This disease is called in Scotland, the Mill-Reek, and is common to all the workers in lead, such as miners, plumbers, makers of white-lead, and grinders of colours. At first, there is uneasiness and weight about the stomach, especially about the pit of it; afterwards there is an intolerable pain in the guts like the colic, with great costiveness. The spittle is sweet, and inclinable to be a little bluish; the pulse a little low; the skin all over cold, and a clammy sweat frequently breaks out; the legs grow feeble with a tingling numbness; the whole body is weak, lazy, and unapt for motion. They lose their appetite, and want digestion. If the patient fall into a looseness in this stage it carries off the disease, unless it continues too long, and the patient drinks drams on an empty stomach; then comes on a fixt pain in the stomach and guts, especially the lower part of the belly, extending from one hip to the other, with a sense of gnawing. The pulse becomes quick, and the skin warm, with a giddiness and a violent pain in the head, suc-ceeded by insensibility and talking idly. The hands and feet tremble and are convulsed. The pulse intermits every third or fourth stroke, and they die sleepy, or in an apoplexy.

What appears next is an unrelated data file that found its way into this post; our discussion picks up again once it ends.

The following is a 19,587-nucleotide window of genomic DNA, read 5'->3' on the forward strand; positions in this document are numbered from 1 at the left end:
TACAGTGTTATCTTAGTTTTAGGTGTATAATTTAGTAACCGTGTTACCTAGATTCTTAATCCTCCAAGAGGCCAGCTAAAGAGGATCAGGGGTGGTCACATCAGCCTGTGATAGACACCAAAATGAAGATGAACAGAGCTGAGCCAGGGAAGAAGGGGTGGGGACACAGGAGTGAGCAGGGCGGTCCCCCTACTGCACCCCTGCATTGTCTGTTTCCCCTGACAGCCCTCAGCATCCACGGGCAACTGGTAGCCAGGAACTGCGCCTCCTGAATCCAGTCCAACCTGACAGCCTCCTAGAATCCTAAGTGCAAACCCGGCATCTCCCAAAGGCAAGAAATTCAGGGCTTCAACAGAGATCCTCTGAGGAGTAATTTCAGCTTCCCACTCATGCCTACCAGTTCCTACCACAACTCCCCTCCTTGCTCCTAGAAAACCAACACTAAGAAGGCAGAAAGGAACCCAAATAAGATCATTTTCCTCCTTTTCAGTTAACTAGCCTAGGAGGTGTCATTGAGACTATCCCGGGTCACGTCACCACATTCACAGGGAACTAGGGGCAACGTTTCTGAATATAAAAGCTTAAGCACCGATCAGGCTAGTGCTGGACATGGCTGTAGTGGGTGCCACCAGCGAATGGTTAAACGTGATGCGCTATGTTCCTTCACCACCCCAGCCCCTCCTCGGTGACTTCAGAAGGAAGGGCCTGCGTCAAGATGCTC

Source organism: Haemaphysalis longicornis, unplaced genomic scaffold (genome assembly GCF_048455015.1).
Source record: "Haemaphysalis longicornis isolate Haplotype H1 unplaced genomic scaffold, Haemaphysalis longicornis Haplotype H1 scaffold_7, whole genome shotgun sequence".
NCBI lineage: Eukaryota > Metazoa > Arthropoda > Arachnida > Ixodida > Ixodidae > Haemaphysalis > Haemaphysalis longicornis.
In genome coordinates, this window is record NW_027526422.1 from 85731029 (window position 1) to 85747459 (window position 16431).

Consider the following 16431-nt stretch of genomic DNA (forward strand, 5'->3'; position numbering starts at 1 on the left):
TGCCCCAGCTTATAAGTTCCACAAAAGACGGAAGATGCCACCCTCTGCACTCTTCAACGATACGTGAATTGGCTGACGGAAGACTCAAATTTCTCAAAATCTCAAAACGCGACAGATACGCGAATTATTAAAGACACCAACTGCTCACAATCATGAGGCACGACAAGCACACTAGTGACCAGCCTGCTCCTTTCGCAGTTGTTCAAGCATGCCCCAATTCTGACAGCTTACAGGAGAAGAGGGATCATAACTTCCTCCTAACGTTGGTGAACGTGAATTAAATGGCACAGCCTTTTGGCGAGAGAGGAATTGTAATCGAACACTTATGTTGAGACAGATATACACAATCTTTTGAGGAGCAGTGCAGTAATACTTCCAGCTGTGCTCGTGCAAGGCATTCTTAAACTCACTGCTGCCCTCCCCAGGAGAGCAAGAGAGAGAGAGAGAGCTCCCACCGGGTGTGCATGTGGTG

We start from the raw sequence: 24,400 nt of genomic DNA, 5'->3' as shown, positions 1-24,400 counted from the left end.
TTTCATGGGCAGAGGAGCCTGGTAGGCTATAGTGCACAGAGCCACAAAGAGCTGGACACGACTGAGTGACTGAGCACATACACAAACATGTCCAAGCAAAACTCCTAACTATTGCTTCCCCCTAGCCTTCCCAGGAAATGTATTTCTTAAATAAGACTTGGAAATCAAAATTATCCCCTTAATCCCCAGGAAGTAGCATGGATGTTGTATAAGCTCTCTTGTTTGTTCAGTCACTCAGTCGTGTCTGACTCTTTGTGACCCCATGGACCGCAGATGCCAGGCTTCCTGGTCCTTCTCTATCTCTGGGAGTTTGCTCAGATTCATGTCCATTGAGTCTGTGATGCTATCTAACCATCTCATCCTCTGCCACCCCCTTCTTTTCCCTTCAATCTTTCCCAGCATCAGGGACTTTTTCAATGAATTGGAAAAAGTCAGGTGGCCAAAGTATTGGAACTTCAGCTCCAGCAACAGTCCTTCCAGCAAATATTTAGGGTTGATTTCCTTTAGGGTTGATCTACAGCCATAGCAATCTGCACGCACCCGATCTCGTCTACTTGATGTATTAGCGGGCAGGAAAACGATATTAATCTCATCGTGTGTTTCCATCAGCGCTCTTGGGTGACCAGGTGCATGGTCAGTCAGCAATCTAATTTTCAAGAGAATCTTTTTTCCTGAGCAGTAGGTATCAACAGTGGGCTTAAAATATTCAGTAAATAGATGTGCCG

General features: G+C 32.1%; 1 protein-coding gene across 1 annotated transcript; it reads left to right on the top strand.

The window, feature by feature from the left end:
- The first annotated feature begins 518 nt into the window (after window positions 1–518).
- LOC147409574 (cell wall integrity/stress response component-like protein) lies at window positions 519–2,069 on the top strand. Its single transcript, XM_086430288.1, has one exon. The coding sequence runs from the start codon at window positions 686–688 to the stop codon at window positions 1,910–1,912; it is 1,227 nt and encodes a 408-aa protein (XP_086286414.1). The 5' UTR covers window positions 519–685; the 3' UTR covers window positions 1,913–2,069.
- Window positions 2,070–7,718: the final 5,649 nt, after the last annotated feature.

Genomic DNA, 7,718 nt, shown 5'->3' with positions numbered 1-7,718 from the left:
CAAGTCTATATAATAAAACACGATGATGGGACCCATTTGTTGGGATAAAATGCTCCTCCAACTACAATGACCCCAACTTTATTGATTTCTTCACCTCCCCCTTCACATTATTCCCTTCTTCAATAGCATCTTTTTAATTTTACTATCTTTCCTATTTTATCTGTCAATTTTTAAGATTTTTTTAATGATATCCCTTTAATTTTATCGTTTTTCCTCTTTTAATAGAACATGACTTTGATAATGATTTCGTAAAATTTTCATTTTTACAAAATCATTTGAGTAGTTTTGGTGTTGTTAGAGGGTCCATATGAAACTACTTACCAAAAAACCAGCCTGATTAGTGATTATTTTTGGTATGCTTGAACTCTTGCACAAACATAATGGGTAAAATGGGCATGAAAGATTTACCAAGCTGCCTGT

The cure must be attempted with a double dose of a vomit; that is, two ounces of emetic wine, or eight grains of emetic tartar, drinking warm water plentifully while it works. If it works upwards and downwards, the patient is in a fair way of recovery. Then give twenty grains of ipecacuanha, with two grains of tartar emetic, and that will compleat the cure. If the double dose does not work at all, another stronger must be given soon after. If it does not purge as well as vomit, give forty grains of tartar, with twenty grains of calomel. The vomits and purges must be repeated at proper intervals, till the uneasiness of the stomach and guts is quite gone. When blood or matter is mixt with the stools, then omit the vomits, till the guts are cured. Then, "Take spring water, eight ounces; "lenitive electary, an ounce and half-, Lucatelli's balsam dis-"soolved in the yolk of an egg, half an ounce; mix them "for a clyster." This being repeated at proper intervals with soft food, will take away this appearance. When the belly is much swelled, emollient fomentations must be applied to the part. Fat broth taken in a morning, is the best preservative against this disease. Likewise in the cure, oil of sweet almonds taken plentifully by the mouth, and oily clysters, are of singular service. When this disease brings on a palsy of the arms, it will be necessary that the patient should be bathed in soft sweet water, and the back-bone should be anointed with an ointment made with hog's lard, expressed oil of nutmegs, oil of rose-mary, and saffron.